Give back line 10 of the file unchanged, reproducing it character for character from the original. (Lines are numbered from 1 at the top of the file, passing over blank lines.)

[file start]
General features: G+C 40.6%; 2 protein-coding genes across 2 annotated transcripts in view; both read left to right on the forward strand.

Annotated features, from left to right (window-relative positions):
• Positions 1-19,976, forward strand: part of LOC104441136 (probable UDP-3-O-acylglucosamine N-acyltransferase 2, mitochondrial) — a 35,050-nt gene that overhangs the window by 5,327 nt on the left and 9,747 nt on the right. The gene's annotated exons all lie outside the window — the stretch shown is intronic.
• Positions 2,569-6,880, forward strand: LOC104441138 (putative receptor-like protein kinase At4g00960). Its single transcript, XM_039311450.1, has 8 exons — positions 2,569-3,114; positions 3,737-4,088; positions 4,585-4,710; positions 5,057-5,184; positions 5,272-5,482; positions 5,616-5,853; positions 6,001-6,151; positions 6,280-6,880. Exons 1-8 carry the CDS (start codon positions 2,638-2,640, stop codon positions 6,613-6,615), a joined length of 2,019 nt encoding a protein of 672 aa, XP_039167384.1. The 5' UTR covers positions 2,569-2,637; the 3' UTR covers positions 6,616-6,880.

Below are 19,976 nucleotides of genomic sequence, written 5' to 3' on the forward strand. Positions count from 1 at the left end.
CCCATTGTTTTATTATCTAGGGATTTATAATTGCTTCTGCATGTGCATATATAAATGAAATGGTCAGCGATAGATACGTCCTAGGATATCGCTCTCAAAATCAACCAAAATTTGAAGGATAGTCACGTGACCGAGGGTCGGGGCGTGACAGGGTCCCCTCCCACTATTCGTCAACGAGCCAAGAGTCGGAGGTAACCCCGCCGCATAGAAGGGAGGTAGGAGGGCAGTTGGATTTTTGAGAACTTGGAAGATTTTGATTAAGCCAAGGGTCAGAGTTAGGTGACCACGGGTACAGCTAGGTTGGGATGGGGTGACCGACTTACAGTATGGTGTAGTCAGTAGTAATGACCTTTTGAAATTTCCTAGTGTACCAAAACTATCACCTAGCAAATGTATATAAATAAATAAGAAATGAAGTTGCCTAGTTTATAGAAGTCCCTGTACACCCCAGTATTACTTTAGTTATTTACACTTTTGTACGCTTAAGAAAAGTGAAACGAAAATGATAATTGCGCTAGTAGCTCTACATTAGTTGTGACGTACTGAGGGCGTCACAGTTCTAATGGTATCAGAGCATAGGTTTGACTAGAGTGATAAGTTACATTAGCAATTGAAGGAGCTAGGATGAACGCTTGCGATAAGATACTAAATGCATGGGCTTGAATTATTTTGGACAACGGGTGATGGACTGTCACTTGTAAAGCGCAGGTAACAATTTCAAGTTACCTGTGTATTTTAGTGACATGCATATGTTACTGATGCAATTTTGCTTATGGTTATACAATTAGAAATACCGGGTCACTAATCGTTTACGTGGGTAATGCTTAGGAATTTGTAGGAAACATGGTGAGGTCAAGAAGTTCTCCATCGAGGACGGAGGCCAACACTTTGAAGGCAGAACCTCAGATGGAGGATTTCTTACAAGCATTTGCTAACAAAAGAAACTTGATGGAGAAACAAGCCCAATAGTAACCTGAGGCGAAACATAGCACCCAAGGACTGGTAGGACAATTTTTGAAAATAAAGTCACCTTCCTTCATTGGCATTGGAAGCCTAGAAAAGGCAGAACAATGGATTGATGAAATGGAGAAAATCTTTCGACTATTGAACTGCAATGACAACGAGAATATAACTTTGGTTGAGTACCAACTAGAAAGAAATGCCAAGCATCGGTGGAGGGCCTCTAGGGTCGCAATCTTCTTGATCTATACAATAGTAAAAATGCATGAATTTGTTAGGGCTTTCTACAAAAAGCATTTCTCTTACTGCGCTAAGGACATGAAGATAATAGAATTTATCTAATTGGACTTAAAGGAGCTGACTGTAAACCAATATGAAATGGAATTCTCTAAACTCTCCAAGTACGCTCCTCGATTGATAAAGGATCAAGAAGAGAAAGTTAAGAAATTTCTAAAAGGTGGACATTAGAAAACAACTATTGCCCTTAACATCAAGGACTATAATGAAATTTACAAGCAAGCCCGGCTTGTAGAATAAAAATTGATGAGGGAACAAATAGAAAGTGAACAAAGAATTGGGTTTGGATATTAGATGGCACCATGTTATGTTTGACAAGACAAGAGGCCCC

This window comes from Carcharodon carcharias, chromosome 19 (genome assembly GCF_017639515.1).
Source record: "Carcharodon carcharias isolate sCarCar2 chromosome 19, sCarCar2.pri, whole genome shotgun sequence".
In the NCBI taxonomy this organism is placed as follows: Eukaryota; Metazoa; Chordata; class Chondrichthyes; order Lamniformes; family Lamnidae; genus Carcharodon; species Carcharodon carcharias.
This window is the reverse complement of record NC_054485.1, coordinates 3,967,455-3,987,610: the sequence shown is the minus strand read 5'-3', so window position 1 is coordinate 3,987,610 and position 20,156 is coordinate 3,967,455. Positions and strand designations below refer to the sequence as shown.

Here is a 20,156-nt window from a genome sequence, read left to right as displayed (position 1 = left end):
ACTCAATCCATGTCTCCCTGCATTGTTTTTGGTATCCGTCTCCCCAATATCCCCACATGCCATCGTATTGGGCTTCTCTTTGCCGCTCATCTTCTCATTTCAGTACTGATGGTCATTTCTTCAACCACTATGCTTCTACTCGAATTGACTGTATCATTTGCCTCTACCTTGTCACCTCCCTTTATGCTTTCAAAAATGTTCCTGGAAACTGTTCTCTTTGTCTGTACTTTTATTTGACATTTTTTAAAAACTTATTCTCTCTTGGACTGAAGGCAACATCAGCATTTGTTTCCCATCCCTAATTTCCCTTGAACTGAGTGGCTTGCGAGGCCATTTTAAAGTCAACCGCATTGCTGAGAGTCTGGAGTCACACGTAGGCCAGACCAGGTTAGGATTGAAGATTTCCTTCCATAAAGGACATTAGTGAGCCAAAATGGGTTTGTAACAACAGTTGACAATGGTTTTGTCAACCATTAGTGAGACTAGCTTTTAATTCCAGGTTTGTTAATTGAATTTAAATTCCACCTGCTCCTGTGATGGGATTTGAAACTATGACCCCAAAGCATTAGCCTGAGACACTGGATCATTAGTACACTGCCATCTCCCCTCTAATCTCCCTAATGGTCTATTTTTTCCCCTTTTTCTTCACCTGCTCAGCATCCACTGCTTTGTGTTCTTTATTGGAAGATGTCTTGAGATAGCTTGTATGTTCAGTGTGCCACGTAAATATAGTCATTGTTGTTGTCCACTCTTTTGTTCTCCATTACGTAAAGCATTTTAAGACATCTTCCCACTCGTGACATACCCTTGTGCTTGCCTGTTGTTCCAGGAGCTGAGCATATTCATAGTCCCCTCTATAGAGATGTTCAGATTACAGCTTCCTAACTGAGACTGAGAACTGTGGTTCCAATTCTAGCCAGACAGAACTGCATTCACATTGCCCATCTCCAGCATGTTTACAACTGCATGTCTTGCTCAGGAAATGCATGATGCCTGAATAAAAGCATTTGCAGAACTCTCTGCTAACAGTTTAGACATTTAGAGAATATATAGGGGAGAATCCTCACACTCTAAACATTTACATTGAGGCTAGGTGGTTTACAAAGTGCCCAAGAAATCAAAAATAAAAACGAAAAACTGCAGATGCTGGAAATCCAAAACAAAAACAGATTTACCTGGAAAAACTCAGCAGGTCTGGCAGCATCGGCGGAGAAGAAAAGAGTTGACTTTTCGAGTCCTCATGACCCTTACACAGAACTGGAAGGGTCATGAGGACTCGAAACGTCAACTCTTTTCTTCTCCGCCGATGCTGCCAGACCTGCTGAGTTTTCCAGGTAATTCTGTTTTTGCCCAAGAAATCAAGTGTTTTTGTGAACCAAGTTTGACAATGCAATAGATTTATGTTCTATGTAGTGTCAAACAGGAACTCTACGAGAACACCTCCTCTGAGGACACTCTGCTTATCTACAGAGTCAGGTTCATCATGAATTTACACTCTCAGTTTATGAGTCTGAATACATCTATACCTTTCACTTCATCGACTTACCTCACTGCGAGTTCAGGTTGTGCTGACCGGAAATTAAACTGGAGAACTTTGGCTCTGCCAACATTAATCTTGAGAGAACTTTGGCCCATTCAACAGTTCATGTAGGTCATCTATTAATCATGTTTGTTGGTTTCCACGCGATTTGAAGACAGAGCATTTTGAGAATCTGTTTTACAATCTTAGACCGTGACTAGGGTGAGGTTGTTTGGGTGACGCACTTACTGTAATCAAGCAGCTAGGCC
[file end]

This window is the reverse complement of record NC_054485.1, coordinates 3,967,455-3,987,610: the sequence shown is the minus strand read 5'-3', so window position 1 is coordinate 3,987,610 and position 20,156 is coordinate 3,967,455. Positions and strand designations below refer to the sequence as shown.